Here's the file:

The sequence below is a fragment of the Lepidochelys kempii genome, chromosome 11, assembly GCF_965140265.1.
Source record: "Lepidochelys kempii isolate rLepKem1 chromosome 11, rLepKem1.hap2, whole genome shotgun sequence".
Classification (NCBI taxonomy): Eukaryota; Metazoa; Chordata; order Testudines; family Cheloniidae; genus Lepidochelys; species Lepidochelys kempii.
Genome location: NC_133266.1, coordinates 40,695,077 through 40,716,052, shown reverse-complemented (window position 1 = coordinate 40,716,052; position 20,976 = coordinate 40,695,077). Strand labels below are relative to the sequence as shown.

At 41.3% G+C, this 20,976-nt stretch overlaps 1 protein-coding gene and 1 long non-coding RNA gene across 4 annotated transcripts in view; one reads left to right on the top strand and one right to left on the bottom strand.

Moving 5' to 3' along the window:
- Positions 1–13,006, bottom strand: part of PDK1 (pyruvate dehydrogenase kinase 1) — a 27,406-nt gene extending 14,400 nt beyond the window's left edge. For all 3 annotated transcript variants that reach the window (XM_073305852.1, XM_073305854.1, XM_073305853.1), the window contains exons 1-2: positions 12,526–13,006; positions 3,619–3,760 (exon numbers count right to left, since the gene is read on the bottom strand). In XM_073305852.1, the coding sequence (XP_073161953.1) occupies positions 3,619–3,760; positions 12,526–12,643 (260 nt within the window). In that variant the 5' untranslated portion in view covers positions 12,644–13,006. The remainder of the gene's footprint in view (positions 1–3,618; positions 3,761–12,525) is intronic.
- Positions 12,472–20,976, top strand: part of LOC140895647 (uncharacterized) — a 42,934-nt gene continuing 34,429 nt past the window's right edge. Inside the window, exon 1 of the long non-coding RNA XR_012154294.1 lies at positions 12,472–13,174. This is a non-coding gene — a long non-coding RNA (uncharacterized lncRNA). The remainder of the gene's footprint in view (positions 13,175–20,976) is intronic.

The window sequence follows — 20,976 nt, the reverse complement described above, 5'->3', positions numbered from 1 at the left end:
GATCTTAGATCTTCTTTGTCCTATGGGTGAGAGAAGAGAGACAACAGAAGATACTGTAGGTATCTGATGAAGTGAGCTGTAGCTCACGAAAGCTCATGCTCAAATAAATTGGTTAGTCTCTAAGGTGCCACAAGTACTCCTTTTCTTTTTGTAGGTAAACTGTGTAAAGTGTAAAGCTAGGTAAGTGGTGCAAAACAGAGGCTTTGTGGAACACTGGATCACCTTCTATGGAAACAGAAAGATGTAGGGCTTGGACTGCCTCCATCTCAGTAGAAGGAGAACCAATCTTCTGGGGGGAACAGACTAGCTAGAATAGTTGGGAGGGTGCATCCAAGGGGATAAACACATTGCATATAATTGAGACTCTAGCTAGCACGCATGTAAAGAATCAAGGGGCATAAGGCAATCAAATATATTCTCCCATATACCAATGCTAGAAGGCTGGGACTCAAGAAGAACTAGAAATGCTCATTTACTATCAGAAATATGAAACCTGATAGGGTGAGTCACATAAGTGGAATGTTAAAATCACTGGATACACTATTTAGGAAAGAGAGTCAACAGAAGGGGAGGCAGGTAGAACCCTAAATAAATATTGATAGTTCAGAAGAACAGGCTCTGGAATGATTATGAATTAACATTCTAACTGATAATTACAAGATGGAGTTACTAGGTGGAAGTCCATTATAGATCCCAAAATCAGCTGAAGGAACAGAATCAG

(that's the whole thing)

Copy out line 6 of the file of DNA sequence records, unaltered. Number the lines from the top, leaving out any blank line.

Moving 5' to 3' along the window: